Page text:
Vacationing In Vienna

Former home of the Habsburg court, Vienna, the capital city of Austria is a tourist magnet. Whether for fast-track travel or slow-paced sightseeing, Vienna happens to be one of the culturally richest cities in the world. Its origins can be traced to the late Paleolithic era. The first evidence of recorded history began with the Romans, who founded Vienna in the first century and named it the Vindobona. Today, it is the largest city in the republic of Austria.

As far as accessing Vienna is concerned, located at a distance of nine miles south-east of the city is the Vienna International Airport, which happens to be the home base of the flag-carrier Austrian Airlines. Tourists also have the option of arriving at the other smaller airports in the region which are served by budget airlines. Budapest and Munich Airports, which offer 3 to 5 hour long flights is another option for substantial savings. There are also frequent trains from all neighboring regions and countries to Vienna. As far as commuting within the city is concerned, Vienna’s public transport network with its U-Bahn and S-Bahn lines offer good connectivity. There are also numerous trams, taxis and bus services for the tourist to choose from.

Vienna has a multitude of activities for its tourists so there can be no one best season to visit the city. The winters in Vienna are between the months of December and March. The temperatures are usually barely above 0°C. Drizzling is common and daylight hours are relatively less as compared to summers. By April, the city begins to enjoy milder temperatures. From mid-May to late June outdoor festivals and parties are underway. Weather in June is moderate with a light summer windy breeze. In July and August, there are a few hot and humid days, but overall, summer in Vienna is pleasant. Autumn starts around September.

Some of the major attractions of Vienna include:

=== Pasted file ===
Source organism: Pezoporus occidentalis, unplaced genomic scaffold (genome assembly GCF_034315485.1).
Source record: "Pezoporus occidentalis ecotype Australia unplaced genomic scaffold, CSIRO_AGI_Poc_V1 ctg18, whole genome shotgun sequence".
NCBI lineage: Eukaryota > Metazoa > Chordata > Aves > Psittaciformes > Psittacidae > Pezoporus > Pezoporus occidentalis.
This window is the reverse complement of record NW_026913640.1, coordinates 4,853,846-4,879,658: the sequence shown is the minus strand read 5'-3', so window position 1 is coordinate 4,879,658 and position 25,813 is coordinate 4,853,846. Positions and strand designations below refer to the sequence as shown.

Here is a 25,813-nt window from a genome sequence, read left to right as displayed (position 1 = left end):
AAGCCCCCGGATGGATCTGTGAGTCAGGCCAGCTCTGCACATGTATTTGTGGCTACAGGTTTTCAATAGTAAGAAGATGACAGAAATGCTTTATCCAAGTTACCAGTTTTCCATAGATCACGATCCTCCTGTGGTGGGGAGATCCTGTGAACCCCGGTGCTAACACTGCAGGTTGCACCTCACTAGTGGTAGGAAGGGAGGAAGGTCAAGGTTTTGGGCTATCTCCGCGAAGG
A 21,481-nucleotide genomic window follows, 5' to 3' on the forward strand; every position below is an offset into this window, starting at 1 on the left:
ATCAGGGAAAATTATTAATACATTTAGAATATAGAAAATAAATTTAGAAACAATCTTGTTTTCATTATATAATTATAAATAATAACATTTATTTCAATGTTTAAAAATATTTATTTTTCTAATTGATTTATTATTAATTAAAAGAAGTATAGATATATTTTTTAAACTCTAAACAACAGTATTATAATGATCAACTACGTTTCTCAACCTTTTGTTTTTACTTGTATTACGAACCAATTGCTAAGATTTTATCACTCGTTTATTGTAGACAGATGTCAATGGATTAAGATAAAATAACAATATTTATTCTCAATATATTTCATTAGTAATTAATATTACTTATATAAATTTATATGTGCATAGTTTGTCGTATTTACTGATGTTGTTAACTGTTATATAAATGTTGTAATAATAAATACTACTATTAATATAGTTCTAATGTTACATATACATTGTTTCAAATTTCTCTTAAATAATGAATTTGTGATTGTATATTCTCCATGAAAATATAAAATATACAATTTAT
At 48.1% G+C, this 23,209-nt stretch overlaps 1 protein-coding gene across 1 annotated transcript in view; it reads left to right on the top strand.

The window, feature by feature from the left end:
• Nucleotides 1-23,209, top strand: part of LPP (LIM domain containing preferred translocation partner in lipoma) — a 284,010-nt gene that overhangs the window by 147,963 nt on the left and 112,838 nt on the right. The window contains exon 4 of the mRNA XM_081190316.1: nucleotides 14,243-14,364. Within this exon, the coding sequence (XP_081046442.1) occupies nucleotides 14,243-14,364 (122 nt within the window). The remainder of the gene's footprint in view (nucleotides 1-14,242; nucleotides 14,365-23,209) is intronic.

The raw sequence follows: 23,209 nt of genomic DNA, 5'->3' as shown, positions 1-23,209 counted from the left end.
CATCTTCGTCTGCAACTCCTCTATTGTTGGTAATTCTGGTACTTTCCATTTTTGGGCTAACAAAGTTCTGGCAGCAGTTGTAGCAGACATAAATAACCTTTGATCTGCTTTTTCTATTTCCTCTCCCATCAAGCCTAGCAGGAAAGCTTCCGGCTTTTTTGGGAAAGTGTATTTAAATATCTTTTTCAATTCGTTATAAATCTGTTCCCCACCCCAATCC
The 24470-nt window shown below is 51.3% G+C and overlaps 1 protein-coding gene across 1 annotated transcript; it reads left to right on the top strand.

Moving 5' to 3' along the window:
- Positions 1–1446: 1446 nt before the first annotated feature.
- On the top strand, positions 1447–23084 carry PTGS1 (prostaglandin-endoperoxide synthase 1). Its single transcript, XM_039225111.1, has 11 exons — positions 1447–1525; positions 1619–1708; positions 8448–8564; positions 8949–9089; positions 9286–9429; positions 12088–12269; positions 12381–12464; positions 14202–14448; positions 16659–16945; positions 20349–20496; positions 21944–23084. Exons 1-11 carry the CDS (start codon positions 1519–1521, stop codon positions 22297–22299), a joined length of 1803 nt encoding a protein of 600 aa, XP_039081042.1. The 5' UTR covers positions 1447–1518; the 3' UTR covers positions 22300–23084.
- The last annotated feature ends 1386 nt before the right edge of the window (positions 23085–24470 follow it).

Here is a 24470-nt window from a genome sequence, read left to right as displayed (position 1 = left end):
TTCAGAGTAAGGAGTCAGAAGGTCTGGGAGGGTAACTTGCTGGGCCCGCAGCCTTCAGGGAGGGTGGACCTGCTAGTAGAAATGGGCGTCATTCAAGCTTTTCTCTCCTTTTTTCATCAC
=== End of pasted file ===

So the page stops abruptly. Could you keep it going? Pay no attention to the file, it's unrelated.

• Ringstrasse: A famous boulevard surrounding the Innere Stadt district of Vienna, it came into existence by the end of the nineteenth century. The Ringstrasse reflects Vienna’s position as one of the biggest and most important capitals in the world before the fall of the empire in 1918.

• Schönbrunn Palace: Completed in 1780 during the reign of Maria-Theresia, Schönbrunn Palace was the former summer residence of the imperial family. With its interiors designed in Rococo style, it is spread over 176 hectares of land. Set aside at least a half day for a visit to Schönbrunn’s magnificent palace and garden.

• Stephansdom: Completed in the mid-fifteenth century, Stephansdom happens to be among Vienna’s most important Gothic landmark. Located in the heart of Austria’s capital, its doors are open for the public, daily 6am-10pm. The timings vary on the weekends.

• Hofburg: With a splendid Baroque exterior, Hofburg was the former imperial and royal Habsburg residence. Commissioned by King Ottokar II of Bohemia, visitors flock to see the chapel, church, library, the Winterreitschule housed inside. Today, there are no visible traces of this original structure left. Visit the Imperial Apartments if you want to know how the royal family once lived.

For a fun-filled vacation, plan a trip to Vienna!